Speaking with Swedish Radio's program Studio Ett, Jan Johansson from the Swedish Police Union in the Northern Region, which covers about half of Sweden's land mass from Sundvall in the south to Kiruna in the north, said that the long distances make carrying out deportations difficult assignments.
"Most often you need several police to carry this out, plus there are long distances. And the closest detention center for us to do this work is in Gävle. So we have to travel to the location where the person is, and then they need to be transported to Gävle to be kept in custody... we're talking about 900 kilometers one way," said Johansson.
Johansson said that the police had been short staffed even before the large influx of refugees who are sometimes staying at accomodations in remote areas. A shortage of interpreters complicates things.
"There were few police even before this catastrophe happened. We have had trouble with our day to day work. The only way we've gotten through this situation in 2015 is thanks to the good will of the personnel who work overtime. We've worked a lot of overtime, but you can't do that forever," said Johansson.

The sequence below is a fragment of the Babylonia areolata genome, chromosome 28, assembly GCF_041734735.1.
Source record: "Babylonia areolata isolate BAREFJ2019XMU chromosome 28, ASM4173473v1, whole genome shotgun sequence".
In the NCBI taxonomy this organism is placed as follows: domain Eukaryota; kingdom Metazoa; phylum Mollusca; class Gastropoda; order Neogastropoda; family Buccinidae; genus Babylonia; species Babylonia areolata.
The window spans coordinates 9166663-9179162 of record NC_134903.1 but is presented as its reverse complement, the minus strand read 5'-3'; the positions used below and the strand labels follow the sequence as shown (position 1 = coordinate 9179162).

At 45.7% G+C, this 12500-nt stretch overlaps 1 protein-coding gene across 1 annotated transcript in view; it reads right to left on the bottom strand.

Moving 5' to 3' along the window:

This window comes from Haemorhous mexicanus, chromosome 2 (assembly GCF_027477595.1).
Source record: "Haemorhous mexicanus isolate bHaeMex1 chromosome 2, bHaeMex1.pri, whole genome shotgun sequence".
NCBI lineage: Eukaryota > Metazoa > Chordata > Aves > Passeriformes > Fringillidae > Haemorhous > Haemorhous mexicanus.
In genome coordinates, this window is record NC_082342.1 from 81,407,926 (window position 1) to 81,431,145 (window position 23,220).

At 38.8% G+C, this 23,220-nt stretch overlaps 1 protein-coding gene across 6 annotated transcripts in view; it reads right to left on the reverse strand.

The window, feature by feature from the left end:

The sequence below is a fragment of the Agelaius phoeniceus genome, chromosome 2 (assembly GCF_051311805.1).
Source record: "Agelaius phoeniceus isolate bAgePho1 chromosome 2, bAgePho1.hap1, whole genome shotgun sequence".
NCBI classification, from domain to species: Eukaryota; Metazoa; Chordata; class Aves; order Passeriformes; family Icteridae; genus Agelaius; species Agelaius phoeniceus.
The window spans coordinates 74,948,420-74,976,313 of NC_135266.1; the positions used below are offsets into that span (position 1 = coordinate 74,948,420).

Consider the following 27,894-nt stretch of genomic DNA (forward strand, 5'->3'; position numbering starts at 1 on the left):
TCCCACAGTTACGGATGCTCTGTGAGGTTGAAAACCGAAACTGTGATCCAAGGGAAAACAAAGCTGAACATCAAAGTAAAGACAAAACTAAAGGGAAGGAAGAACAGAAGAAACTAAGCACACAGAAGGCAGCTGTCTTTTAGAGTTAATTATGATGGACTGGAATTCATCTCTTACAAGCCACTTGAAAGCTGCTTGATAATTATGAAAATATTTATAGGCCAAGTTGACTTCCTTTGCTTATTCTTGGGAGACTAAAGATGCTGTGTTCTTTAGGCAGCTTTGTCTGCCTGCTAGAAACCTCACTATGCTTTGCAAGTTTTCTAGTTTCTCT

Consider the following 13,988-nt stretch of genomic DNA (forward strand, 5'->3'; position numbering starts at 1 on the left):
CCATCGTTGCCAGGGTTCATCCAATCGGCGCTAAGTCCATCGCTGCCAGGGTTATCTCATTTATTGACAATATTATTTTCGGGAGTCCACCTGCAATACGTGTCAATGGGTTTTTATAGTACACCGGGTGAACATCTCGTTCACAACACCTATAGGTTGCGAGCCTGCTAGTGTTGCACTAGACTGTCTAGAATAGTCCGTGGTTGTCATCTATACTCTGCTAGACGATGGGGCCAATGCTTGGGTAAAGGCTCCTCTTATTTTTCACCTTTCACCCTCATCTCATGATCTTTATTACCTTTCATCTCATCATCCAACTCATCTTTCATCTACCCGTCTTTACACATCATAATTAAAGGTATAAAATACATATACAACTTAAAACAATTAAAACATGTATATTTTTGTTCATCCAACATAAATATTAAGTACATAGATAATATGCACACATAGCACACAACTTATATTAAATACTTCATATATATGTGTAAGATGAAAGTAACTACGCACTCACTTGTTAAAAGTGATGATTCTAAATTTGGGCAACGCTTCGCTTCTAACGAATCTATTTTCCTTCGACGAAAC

Johansson reported the staffing shortage as a work environment matter to the national police management in the Northern Region. But his bosses turned down his request to make a risk assessment of the situation.
Micael Säll Lindahl, who is the acting regional police chief for the Northern Region, said it was difficult for management to make a risk assessment before police began performing the deportations. And he said there were national efforts underway to relieve the overworked police.
"Just because we get a case doesn't mean that we have to ride out the same day," said Säll Lindahl. He indicated that the police could reassign border police and other officers to help with deportations. He also said the force was hiring civilian border guards and administrators to lighten the load of operative police.
"All that so we can gradually adapt to this new normal level, which is much higher than before," said Säll Lindahl.